2 - 5 pm. An optional one-hour practicum between 11:30 and 1:30 preceeding each class session will be determined with the instructor.
This seminar will emphasize the development of Latin handwriting, primarily as book scripts, from its origins to the waning of the Carolingian minuscule, ca. A.D. 1100. By mastering the foundational types of writing, participants will develop skills for reading all Latin-based scripts, including those used for vernacular languages and the subsequent Gothics and their derivatives down to the sixteenth century.
Class goals include: to learn how script developed during this period, to acquire ocular flexibility for reading writing of all eras, to become familiar with abbreviations and editorial practice, and to read samples of Classical and Christian Latin texts in facsimiles.
Along with the survey of the foundational types of Latin script, which participants will learn to identify and read, the class shall also have an exercise in the continuous transcription of a straightforward Gothic hand. So students will acquire practical skills in reading and presenting a text preserved in this type of writing. Participants shall work with a delightful and important medieval source, Jocelin of Brakelond’s Chronicle of Bury St. Edmunds, in the lone surviving medieval copy, London, British Library, Harley 1005, fols. 128–70 (saec.xiii med.).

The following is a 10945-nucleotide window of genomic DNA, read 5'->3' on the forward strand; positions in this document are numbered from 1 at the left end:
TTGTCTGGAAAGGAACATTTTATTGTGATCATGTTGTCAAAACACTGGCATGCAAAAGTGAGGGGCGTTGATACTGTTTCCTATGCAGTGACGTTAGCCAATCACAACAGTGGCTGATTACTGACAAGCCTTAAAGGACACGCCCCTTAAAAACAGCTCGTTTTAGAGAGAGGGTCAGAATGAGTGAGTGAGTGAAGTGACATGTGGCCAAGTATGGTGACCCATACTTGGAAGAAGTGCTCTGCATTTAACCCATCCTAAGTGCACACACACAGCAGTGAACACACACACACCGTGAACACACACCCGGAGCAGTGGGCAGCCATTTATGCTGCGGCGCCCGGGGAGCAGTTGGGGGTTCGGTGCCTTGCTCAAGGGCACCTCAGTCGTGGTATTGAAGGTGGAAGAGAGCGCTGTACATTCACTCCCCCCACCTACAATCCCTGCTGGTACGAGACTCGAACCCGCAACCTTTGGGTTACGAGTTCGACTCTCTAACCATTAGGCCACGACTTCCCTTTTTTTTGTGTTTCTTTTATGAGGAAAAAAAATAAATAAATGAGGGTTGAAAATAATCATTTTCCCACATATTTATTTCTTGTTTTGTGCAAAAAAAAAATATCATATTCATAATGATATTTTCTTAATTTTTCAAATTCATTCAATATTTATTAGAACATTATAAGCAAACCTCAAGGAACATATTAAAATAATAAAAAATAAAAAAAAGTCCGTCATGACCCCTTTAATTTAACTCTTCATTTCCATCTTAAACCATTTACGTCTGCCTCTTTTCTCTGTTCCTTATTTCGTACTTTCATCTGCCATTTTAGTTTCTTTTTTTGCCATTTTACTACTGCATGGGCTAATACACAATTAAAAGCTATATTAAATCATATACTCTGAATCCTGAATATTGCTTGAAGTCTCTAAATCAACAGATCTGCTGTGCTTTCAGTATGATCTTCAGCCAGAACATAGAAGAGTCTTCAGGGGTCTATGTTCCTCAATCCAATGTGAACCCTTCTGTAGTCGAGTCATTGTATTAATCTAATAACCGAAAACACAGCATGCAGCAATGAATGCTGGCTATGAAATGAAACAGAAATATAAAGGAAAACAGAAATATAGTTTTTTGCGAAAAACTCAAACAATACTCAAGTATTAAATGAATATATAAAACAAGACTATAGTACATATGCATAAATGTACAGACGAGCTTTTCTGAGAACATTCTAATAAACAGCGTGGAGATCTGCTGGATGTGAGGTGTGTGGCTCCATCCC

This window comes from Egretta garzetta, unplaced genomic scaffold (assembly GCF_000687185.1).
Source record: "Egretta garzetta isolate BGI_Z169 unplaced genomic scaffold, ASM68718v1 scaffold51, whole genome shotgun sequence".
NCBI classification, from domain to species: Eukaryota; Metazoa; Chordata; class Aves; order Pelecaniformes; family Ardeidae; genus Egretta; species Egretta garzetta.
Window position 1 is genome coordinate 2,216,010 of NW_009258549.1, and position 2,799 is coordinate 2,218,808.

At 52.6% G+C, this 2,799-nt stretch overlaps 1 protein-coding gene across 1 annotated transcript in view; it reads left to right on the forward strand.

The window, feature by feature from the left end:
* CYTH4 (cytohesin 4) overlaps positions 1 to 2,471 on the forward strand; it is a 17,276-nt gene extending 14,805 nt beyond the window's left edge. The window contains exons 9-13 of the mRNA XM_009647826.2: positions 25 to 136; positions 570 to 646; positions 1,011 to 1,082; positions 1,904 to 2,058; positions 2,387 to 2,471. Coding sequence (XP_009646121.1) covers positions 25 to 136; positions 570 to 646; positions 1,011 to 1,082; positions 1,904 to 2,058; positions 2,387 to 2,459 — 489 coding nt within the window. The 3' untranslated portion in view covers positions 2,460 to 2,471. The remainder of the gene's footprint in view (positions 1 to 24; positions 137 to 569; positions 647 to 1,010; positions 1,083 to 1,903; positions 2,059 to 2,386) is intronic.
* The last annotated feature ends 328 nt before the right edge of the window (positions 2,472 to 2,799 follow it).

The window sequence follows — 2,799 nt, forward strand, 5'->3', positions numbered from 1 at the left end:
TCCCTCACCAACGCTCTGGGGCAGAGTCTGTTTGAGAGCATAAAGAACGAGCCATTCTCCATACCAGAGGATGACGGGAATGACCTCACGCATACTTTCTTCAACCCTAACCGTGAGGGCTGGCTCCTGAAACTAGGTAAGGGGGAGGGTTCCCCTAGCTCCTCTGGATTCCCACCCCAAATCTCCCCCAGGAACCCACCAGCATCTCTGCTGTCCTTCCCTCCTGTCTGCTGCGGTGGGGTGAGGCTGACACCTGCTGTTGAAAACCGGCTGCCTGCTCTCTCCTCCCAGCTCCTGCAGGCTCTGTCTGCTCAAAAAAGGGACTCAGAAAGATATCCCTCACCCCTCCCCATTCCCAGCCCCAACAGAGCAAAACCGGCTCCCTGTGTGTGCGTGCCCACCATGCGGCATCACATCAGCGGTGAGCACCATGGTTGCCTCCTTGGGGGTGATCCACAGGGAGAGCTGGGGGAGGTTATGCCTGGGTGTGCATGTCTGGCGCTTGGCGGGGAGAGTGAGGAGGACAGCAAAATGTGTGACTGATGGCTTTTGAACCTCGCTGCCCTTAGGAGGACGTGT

Learn more about the instructor: Michael I. Allen, University of Chicago.
Prerequisite: A class in Latin.
Eligibility: Limited enrollment, with priority to students from Center for Renaissance Studies consortium institutions. Students may take this seminar on a not-for-credit basis or arrange to earn credit at their home campuses. When space permits, consortium faculty members are encouraged to audit Newberry seminars, and graduate students from non-consortium schools may also enroll. The course fee is waived for consortium students.
Registration: complete this online form.
Faculty and graduate students of Center for Renaissance Studies consortium institutions may be eligible to apply for travel funds to attend CRS programs or to do research at the Newberry. Each member university sets its own policies and deadlines; contact your Representative Council member in advance for details.
Learn more about Center for Renaissance Studies programs for graduate students.